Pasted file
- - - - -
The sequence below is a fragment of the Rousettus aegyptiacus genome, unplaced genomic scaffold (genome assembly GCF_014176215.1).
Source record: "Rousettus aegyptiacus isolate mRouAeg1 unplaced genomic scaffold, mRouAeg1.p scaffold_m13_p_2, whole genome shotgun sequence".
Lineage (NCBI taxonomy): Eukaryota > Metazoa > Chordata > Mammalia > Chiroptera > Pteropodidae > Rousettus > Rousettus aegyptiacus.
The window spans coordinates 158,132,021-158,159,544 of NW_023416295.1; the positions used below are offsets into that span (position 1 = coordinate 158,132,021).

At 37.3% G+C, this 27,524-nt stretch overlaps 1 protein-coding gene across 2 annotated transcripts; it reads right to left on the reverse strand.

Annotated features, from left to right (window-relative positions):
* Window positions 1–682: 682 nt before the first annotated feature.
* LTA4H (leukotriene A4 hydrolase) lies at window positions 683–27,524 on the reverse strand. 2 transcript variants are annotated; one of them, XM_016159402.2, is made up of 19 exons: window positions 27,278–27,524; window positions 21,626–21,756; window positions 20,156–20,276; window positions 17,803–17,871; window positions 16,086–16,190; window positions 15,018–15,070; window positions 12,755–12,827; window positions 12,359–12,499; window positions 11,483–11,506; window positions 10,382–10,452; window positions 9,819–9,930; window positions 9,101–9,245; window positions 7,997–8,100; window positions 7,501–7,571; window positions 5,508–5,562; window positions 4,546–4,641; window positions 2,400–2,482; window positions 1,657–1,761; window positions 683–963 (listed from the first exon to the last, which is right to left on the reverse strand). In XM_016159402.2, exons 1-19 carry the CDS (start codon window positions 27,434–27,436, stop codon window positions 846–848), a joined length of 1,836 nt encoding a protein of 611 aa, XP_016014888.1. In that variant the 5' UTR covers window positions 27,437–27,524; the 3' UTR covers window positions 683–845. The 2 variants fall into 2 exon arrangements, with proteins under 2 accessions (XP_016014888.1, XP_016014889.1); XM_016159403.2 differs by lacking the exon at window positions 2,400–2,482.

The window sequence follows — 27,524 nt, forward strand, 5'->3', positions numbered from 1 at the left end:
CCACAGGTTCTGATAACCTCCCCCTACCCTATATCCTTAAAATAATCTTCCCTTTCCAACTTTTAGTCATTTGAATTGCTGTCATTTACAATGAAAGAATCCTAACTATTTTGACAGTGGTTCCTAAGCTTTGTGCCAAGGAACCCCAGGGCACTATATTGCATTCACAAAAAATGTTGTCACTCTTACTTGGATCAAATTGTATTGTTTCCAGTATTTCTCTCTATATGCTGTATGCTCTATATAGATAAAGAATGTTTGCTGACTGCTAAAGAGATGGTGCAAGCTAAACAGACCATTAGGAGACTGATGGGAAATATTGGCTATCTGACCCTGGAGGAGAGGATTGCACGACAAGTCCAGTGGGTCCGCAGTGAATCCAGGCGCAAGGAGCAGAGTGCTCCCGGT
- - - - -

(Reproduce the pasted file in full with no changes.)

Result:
The sequence below is a fragment of the Rousettus aegyptiacus genome, unplaced genomic scaffold (genome assembly GCF_014176215.1).
Source record: "Rousettus aegyptiacus isolate mRouAeg1 unplaced genomic scaffold, mRouAeg1.p scaffold_m13_p_2, whole genome shotgun sequence".
Lineage (NCBI taxonomy): Eukaryota > Metazoa > Chordata > Mammalia > Chiroptera > Pteropodidae > Rousettus > Rousettus aegyptiacus.
The window spans coordinates 158,132,021-158,159,544 of NW_023416295.1; the positions used below are offsets into that span (position 1 = coordinate 158,132,021).

At 37.3% G+C, this 27,524-nt stretch overlaps 1 protein-coding gene across 2 annotated transcripts; it reads right to left on the reverse strand.

Annotated features, from left to right (window-relative positions):
* Window positions 1–682: 682 nt before the first annotated feature.
* LTA4H (leukotriene A4 hydrolase) lies at window positions 683–27,524 on the reverse strand. 2 transcript variants are annotated; one of them, XM_016159402.2, is made up of 19 exons: window positions 27,278–27,524; window positions 21,626–21,756; window positions 20,156–20,276; window positions 17,803–17,871; window positions 16,086–16,190; window positions 15,018–15,070; window positions 12,755–12,827; window positions 12,359–12,499; window positions 11,483–11,506; window positions 10,382–10,452; window positions 9,819–9,930; window positions 9,101–9,245; window positions 7,997–8,100; window positions 7,501–7,571; window positions 5,508–5,562; window positions 4,546–4,641; window positions 2,400–2,482; window positions 1,657–1,761; window positions 683–963 (listed from the first exon to the last, which is right to left on the reverse strand). In XM_016159402.2, exons 1-19 carry the CDS (start codon window positions 27,434–27,436, stop codon window positions 846–848), a joined length of 1,836 nt encoding a protein of 611 aa, XP_016014888.1. In that variant the 5' UTR covers window positions 27,437–27,524; the 3' UTR covers window positions 683–845. The 2 variants fall into 2 exon arrangements, with proteins under 2 accessions (XP_016014888.1, XP_016014889.1); XM_016159403.2 differs by lacking the exon at window positions 2,400–2,482.

The window sequence follows — 27,524 nt, forward strand, 5'->3', positions numbered from 1 at the left end:
CCACAGGTTCTGATAACCTCCCCCTACCCTATATCCTTAAAATAATCTTCCCTTTCCAACTTTTAGTCATTTGAATTGCTGTCATTTACAATGAAAGAATCCTAACTATTTTGACAGTGGTTCCTAAGCTTTGTGCCAAGGAACCCCAGGGCACTATATTGCATTCACAAAAAATGTTGTCACTCTTACTTGGATCAAATTGTATTGTTTCCAGTATTTCTCTCTATATGCTGTATGCTCTATATAGATAAAGAATGTTTGCTGACTGCTAAAGAGATGGTGCAAGCTAAACAGACCATTAGGAGACTGATGGGAAATATTGGCTATCTGACCCTGGAGGAGAGGATTGCACGACAAGTCCAGTGGGTCCGCAGTGAATCCAGGCGCAAGGAGCAGAGTGCTCCCGGT